Integration of Cyberspace as Warfighting Domain
The 2004 National Military Strategy of the United States mentioned cyberspace in the context of conventional war fighting domains, it stated, “the Armed Forces must have the ability to operate across the air, land, sea, space and cyberspace domains of the battlespace”.1 Cyberspace was, however, only explicitly earmarked as fifth warfighting domain in 2006 and defined as “a man-made domain” that is “characterised by the use of electronics and the electromagnetic spectrum to store, modify, and exchange data via networked systems and associated physical infrastructures”.2 Thus, 2006 marked the militarisation of cyberspace in the United States and other States have followed since. The notion of cyberspace has remained largely unchanged and has been adopted by other States and institutions.3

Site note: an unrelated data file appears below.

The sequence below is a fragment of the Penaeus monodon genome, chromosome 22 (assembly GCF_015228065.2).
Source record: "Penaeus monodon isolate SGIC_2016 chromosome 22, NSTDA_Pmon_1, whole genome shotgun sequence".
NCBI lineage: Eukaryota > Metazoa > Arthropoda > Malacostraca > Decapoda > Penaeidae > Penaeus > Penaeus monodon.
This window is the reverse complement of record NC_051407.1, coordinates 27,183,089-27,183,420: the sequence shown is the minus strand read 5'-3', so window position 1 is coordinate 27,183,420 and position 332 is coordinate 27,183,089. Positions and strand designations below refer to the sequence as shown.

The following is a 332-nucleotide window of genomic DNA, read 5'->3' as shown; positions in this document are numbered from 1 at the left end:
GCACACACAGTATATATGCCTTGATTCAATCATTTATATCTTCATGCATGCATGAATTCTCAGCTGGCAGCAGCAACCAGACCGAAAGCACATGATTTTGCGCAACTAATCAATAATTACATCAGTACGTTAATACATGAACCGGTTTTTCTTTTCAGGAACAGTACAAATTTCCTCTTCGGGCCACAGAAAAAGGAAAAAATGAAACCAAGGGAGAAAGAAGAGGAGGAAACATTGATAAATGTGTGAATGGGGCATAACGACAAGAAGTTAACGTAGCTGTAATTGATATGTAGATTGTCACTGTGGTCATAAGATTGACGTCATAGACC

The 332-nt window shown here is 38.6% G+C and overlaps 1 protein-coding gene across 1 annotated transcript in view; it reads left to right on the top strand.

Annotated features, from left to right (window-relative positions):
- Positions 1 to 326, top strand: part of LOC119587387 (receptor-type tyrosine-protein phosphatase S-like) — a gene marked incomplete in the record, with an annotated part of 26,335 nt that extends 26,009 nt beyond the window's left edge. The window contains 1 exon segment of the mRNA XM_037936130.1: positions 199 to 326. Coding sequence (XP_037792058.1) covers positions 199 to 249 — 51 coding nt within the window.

1 The Joint Chiefs of Staff, The National Military Strategy of the United States of America: A Strategy for Today; A Vision for Tomorrow (Washington, DC: Office of the Chairman, 2004). p. 18.
2 The Chairman of the Joint Chiefs of Staff, The National Military Strategy for Cyberspace Operations (Washington, DC: Office of the Chairman, 2006b). p. 3.
3 See for instance: Michael N. Schmitt, Tallinn Manual 2.0 on the International Law Applicable to Cyber Operations (Cambridge: Cambridge University Press, 2017); The Joint Chiefs of Staff, Joint Publication 3-12 (R): Cyberspace Operations (Washington, D.C.: The Joint Chiefs of Staff, 2013b). pp. v-vi.